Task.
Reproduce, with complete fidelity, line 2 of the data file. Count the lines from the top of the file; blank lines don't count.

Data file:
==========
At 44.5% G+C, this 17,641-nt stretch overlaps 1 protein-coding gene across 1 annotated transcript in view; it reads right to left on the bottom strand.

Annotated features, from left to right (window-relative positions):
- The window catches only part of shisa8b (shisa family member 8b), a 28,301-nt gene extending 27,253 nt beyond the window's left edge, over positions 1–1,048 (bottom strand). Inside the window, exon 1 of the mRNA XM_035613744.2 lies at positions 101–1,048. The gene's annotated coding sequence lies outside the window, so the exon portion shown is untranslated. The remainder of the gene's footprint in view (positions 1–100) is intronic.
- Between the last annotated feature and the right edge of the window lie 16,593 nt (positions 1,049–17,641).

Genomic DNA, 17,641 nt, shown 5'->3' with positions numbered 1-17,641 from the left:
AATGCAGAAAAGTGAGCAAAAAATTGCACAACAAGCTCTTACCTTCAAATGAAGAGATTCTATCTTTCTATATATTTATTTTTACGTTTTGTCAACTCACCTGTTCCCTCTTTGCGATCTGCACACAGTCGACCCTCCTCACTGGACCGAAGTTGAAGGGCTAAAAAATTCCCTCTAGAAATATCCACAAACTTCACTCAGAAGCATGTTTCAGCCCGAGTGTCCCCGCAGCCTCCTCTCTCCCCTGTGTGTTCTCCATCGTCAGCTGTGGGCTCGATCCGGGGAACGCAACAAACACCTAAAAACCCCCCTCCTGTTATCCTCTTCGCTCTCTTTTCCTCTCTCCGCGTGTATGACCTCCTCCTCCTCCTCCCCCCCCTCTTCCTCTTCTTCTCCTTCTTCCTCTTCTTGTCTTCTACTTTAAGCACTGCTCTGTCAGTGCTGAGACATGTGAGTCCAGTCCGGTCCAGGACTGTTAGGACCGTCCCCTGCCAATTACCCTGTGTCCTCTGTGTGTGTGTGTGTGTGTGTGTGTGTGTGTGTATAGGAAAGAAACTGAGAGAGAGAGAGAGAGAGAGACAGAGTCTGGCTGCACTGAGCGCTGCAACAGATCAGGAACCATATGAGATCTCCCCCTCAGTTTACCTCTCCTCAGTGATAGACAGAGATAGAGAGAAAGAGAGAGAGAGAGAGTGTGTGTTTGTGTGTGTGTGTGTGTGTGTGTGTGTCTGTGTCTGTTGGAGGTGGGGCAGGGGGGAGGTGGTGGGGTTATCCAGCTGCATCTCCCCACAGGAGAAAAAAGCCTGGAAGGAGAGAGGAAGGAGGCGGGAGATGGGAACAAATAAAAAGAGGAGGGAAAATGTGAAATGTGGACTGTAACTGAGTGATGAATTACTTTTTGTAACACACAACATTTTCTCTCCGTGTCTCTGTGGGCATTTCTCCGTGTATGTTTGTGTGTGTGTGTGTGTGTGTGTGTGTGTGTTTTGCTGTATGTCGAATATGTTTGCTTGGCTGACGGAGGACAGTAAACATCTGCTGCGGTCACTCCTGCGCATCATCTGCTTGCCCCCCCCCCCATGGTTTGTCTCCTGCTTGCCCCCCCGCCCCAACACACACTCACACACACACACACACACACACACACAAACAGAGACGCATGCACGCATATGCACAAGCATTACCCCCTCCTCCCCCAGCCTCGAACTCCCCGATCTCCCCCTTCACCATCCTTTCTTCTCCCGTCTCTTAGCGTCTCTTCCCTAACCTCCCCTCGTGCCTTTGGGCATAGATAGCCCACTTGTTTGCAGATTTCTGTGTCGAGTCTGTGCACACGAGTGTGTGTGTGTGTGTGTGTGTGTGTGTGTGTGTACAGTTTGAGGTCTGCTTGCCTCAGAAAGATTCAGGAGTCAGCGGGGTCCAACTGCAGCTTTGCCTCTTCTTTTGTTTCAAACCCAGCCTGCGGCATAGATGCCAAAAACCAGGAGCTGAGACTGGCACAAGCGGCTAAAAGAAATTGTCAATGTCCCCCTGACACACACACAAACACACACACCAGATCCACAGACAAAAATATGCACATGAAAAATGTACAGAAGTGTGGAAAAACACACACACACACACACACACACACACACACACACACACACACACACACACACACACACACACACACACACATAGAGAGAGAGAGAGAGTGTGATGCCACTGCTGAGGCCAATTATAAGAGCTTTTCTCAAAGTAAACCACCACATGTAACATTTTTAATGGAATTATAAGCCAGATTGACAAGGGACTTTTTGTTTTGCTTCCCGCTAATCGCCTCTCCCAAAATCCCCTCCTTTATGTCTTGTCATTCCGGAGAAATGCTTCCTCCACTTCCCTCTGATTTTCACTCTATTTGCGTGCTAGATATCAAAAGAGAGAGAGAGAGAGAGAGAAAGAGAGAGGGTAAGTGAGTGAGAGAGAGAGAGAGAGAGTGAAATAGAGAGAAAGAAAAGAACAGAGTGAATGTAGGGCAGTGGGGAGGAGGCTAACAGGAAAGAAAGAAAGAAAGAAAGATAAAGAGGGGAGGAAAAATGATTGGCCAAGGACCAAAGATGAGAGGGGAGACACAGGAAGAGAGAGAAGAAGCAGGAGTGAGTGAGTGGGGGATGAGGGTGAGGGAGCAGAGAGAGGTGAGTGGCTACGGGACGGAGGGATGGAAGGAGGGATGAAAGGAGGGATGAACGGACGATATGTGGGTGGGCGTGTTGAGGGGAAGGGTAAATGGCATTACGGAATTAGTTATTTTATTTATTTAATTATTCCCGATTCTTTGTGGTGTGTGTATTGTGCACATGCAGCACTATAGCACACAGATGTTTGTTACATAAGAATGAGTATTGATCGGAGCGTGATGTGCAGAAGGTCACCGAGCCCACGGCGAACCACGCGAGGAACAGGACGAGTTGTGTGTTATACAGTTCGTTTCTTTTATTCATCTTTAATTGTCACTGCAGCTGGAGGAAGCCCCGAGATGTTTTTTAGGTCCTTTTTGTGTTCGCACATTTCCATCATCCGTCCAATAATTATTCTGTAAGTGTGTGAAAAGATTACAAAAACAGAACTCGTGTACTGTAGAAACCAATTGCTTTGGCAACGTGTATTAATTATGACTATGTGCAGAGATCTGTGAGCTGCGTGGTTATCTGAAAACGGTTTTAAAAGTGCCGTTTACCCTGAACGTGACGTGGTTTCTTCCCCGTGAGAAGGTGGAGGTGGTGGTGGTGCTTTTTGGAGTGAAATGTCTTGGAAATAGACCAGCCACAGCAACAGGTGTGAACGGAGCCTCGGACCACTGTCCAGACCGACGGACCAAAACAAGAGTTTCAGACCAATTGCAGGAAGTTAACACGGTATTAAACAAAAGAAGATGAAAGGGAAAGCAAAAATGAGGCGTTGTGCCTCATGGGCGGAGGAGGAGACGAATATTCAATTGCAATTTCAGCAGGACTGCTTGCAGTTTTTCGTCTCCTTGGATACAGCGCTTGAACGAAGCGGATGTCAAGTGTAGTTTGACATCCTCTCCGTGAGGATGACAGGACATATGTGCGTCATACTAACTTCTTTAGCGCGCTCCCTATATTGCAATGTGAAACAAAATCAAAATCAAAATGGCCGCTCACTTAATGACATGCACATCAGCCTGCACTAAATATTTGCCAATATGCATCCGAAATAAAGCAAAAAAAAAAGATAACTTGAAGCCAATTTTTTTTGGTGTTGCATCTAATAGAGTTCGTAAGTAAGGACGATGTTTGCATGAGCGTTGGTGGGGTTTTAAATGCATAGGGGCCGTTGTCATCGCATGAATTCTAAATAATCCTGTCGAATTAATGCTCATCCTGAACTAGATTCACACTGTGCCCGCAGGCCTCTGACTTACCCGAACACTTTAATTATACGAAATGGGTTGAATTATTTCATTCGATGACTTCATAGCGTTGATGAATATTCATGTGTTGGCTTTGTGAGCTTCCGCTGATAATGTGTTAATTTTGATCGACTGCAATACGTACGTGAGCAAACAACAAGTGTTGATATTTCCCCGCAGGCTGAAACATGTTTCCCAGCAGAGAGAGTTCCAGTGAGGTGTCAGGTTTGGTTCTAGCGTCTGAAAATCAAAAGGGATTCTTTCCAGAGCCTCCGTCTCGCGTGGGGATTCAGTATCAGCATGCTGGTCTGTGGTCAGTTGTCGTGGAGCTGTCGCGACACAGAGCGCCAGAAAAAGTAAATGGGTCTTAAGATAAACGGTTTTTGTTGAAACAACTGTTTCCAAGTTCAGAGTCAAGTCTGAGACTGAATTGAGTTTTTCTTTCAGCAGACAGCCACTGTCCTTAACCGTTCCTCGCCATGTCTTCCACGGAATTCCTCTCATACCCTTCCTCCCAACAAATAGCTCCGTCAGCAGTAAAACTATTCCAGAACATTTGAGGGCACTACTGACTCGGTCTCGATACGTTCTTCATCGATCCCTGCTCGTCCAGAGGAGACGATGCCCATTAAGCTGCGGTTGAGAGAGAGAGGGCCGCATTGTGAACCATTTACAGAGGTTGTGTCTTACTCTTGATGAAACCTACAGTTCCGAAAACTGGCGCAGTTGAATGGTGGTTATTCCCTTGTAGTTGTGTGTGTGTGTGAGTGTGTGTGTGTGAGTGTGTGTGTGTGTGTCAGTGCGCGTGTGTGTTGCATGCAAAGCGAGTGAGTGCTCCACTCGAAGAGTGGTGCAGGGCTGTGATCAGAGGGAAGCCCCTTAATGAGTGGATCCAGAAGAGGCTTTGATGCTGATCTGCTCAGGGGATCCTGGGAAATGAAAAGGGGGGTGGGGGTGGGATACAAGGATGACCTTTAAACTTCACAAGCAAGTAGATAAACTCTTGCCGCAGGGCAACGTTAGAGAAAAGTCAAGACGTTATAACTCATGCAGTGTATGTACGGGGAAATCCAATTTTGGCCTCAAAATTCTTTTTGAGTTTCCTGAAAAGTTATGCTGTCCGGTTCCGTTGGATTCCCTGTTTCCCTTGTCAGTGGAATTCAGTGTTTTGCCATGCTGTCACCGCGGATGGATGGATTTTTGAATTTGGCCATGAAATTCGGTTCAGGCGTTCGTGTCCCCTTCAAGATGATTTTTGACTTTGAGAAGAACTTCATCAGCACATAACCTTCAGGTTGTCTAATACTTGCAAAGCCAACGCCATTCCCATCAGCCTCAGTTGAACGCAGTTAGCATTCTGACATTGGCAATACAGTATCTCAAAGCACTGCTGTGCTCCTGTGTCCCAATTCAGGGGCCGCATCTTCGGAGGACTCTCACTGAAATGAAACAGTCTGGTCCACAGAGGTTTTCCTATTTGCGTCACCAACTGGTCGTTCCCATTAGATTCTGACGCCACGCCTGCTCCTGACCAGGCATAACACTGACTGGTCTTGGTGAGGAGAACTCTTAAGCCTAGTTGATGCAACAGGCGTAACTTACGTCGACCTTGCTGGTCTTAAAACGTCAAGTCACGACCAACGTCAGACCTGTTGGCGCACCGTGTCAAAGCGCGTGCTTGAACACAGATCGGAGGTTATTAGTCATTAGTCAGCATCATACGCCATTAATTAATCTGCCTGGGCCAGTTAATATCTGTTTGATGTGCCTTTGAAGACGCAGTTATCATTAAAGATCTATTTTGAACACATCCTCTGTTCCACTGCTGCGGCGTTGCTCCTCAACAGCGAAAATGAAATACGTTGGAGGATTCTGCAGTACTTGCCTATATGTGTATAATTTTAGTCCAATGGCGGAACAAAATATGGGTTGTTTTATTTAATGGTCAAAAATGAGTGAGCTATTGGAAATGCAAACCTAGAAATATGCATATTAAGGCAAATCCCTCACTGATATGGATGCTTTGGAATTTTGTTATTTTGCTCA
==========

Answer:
Annotated features, from left to right (window-relative positions):